Are you a landowner who is thinking about subdividing your land into residential lots? In this second of three articles on the topic, you can learn about subdividing land from the real world experiences of a real estate lawyer and developer.
Be sure to check out the first article in this series that describes the common benefits and risks of subdividing your land. As noted in that article, some of the benefits may include:
- Increasing the total value of your land,
- Providing you the flexibility to keep your home, but still get income from selling your extra land, or
- Boosting the marketability of your land.
Sometimes a small-scale subdivision can be done by a landowner easily and successfully with the help of a just a few experts. But, as we described in the first article, not every opportunity should be pursued by landowners and sometimes even the pros learn lessons the hard way.
Subdividing Lessons Learned
Here are just a few anecdotes from some of our real world subdivision experiences:
1) Deed Restrictions Cost Professional Developer: We considered purchasing a large parcel of very desirable property to build a high-end infill housing development, but after some due diligence we discovered an 80-year-old deed restriction that would prohibit subdividing the land. We evaluated it thoroughly, but there was no way to get around it. So we walked away. Six months later, a large sign was installed on the property offering multiple lots for new homes. In a phone call with the new owner/developer, it came to light that he was not aware of the deed restrictions against subdividing and had already purchased the site. The sign came down a few weeks later. That same developer still owns the undeveloped parcel after more than 4 years.
2) Homeowner Violates Covenants: In a planned community with large homesites, a homeowner decided he wanted to subdivide their 2-acre lot to keep their existing house on a smaller lot and to sell the second vacant lot to someone for another home to be built. The homeowner failed to carefully review (or ignored) the Covenants, Conditions and Restrictions (CCRs) that were in the land records, and that applied to their property and prohibited subdividing lots in the community. The other homeowners on this cul-de-sac, also situated on 2-acre lots, weren’t happy with their neighbor’s plan. They and the HOA used the covenants (and a lawyer) to put a stop to it. Even though the subdividing homeowner had already paid to formally have the subdivision done through the municipality, thanks to the CCRs the subdivided building lot was illegal and would never be able to be sold separately. The homeowner lost all their expenses related to the subdivision.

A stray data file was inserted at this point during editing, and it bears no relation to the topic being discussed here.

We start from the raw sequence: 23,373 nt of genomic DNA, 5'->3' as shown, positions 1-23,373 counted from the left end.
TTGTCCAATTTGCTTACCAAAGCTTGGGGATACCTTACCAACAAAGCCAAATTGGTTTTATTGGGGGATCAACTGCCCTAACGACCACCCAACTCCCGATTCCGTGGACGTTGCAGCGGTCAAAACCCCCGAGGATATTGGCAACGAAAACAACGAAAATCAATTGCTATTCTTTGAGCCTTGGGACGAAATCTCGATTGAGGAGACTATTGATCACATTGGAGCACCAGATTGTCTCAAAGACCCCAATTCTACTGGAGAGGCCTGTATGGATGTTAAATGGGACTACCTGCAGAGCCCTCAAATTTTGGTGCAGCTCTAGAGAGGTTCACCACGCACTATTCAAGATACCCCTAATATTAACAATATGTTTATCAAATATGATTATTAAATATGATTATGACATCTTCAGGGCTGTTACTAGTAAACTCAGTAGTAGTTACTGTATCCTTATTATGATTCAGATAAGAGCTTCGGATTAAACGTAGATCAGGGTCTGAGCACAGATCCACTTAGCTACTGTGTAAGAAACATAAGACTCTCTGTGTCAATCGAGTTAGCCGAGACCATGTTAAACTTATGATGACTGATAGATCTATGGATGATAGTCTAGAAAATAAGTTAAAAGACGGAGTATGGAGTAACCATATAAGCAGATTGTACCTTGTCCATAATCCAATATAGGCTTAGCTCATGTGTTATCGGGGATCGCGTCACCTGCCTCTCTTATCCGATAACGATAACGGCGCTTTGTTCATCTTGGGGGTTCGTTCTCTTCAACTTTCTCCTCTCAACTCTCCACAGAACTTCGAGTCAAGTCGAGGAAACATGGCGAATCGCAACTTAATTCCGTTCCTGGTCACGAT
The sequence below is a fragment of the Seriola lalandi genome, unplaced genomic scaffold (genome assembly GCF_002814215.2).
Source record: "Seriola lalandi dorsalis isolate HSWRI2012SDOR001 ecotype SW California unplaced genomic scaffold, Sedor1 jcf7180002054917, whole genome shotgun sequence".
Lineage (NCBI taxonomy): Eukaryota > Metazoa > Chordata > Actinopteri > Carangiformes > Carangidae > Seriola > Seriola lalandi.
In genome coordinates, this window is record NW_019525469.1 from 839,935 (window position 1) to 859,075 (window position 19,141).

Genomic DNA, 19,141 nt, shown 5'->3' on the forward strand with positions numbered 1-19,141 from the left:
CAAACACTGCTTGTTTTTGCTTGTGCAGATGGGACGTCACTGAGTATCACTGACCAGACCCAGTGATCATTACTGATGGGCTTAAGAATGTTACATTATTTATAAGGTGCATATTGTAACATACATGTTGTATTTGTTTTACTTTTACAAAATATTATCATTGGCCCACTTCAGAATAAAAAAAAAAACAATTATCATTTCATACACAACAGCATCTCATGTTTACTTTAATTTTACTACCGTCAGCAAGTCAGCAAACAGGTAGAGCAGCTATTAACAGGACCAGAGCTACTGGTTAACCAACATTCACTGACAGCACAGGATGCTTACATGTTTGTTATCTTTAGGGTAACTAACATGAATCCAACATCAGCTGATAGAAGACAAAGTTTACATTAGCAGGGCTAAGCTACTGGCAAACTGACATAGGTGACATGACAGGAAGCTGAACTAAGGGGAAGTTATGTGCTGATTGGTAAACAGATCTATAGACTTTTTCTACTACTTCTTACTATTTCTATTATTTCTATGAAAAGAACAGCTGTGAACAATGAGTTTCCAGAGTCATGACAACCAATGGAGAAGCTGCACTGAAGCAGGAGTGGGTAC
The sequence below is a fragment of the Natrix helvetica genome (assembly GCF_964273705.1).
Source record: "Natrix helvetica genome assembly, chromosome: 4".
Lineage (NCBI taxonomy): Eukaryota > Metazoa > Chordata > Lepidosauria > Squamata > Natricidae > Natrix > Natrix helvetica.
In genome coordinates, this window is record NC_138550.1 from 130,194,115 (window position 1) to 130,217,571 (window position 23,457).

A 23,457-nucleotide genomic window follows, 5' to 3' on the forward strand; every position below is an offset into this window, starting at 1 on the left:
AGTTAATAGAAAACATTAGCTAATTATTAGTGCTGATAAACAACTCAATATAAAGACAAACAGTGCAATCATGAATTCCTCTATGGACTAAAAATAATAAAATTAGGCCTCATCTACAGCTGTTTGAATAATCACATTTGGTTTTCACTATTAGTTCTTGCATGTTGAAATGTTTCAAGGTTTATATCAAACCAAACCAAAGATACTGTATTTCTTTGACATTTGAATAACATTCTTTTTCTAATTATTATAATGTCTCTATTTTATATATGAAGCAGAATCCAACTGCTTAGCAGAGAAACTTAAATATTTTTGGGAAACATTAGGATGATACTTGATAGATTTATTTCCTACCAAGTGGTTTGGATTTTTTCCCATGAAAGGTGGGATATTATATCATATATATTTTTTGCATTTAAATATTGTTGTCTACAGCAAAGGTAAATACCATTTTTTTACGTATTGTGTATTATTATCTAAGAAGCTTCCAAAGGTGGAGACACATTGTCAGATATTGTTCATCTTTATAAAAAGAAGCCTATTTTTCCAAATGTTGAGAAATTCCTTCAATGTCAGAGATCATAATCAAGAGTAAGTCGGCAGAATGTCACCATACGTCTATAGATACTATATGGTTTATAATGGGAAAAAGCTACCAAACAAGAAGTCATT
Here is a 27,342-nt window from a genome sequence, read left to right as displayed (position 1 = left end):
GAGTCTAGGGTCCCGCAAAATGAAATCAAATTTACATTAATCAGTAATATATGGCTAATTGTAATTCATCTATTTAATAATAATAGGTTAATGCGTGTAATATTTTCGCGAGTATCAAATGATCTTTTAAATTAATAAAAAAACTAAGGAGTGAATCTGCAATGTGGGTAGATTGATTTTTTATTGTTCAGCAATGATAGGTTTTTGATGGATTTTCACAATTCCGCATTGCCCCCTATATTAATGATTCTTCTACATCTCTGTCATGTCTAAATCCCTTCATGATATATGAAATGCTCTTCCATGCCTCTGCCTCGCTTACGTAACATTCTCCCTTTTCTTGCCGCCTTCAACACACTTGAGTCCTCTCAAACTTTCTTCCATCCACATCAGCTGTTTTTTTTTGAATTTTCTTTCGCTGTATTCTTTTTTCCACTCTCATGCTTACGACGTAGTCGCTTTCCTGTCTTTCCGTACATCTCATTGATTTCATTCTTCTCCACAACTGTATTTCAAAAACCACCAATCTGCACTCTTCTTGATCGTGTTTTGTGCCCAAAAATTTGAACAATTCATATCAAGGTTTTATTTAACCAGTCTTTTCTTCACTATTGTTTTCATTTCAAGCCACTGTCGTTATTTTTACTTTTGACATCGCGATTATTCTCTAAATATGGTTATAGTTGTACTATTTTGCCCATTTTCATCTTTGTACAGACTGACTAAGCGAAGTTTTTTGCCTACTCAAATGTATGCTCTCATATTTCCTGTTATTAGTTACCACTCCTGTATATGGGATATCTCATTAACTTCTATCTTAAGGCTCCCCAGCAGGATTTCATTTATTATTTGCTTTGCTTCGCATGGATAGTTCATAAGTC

3) Subdividing May Require Additional Infrastructure: One of our team members was considering a large suburban homesite for subdivision and development. Homes on larger lots in some areas can be serviced by their own well and septic system (as was the case here), but the smaller lots that would have been created by this subdivision would require new municipal water and sewer service. Unfortunately, after much time, effort, due diligence costs and negotiations with a downhill neighbor, the issue of a right of way for the sewer to service the “new” subdivided parcel(s) was not able to be resolved. The deal fell through.
Subdividing Tricks of the Trade
Subdividing land can be a lucrative undertaking when done properly and in the right circumstances. Here are a few tips to consider from our experiences – subdividing tricks of the trade, if you will – that may help your subdividing efforts be a profitable tool for you. We’ve had great success using these strategies.
- Investors can look for houses on large lots that can be subdivided. First subdivide the land to create additional vacant lots to sell, and then rent, sell or demolish the existing home that is now on a smaller lot. We have found that the market often values the home about the same, even though it may be on a smaller parcel. So the value of the new subdivided lot(s) can be a nice bonus for your investment.
- If you find a lot or land that you want to buy, but don’t like the way the site is configured, consider purchasing all or part of adjacent parcels. You may be able to combine the parcels and subdivide the land with new lot lines. And, in some cases, combining the parcels may allow you to create three or more lots.
- When purchasing property to subdivide, your contract should list official subdivision approval as a required condition for closing – failure to get your approvals should allow you to terminate the purchase agreement. And, because you cannot control the timing of the local planning authorities, the inspection period and/or closing date generally should be extended automatically until you have the subdivision approvals you need to close.
We hope these lessons from the field have been helpful, as these real world scenarios can highlight some things to consider when subdividing your land.
Do you have any interesting subdivision-related stories to share?
Come back soon for the final article in this series on subdividing land that will walk you through the typical steps of how to do a small-scale subdivision.